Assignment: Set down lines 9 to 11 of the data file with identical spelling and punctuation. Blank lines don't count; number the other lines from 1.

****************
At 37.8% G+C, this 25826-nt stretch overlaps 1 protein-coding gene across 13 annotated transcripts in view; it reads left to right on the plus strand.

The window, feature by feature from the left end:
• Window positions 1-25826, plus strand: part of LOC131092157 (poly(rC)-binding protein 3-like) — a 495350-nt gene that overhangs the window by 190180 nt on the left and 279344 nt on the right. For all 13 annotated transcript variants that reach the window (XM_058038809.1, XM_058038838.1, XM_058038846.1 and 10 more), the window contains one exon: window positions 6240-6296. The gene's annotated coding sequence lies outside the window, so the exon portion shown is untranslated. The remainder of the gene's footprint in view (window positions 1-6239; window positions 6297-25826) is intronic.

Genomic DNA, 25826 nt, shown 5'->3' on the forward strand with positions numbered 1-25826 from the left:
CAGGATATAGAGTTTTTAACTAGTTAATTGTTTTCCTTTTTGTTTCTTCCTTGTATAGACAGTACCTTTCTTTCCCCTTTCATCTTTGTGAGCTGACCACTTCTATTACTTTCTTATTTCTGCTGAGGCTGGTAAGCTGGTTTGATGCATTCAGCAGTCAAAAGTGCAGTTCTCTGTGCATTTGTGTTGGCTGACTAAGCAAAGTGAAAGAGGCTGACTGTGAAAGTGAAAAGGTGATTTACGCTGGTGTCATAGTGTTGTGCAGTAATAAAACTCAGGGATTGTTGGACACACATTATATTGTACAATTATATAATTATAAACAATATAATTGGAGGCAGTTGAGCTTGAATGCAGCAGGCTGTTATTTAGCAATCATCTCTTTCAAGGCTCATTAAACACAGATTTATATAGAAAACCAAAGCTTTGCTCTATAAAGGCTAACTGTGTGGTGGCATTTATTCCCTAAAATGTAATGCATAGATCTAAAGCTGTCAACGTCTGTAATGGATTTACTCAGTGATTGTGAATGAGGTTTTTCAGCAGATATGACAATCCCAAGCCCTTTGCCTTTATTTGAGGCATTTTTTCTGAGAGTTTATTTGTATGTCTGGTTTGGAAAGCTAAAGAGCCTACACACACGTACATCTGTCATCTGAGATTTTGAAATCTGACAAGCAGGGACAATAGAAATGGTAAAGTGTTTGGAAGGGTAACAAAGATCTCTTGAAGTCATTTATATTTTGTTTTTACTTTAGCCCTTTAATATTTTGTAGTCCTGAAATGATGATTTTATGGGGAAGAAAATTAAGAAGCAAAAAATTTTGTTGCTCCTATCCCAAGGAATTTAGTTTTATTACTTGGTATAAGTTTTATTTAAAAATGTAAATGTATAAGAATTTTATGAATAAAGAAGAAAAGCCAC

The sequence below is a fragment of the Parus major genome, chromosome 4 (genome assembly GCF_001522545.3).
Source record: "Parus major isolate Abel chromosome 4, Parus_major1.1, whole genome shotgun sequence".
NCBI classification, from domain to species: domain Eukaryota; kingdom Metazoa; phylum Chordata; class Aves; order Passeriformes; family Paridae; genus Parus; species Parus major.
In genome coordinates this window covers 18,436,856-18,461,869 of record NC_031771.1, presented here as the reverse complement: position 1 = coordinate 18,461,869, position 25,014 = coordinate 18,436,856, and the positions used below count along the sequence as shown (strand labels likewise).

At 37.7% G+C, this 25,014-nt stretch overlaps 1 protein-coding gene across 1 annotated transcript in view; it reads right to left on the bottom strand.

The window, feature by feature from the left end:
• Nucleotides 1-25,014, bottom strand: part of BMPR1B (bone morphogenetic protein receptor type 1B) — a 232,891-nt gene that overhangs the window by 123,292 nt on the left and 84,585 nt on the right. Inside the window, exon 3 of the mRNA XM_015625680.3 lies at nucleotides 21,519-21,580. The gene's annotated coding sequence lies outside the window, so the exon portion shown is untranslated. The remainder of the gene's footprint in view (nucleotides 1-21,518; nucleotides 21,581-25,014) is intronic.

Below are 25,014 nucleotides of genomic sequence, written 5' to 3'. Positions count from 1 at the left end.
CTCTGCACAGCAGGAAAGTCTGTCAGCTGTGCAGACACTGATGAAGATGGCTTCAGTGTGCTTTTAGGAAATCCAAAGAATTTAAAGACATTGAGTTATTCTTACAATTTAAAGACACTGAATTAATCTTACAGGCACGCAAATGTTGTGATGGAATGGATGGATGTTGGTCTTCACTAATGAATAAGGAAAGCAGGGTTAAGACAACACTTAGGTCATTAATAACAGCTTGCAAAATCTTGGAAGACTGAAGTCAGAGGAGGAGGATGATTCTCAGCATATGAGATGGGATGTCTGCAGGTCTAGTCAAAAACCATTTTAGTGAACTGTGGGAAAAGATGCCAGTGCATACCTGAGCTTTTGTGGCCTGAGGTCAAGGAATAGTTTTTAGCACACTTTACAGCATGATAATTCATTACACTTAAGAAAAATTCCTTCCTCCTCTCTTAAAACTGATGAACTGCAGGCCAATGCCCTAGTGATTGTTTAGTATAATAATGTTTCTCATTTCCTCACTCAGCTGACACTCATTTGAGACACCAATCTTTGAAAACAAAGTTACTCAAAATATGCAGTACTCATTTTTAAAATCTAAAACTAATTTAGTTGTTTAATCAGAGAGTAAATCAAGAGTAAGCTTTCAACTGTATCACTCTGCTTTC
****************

In genome coordinates this window covers 18,436,856-18,461,869 of record NC_031771.1, presented here as the reverse complement: position 1 = coordinate 18,461,869, position 25,014 = coordinate 18,436,856, and the positions used below count along the sequence as shown (strand labels likewise).

At 37.7% G+C, this 25,014-nt stretch overlaps 1 protein-coding gene across 1 annotated transcript in view; it reads right to left on the bottom strand.

The window, feature by feature from the left end: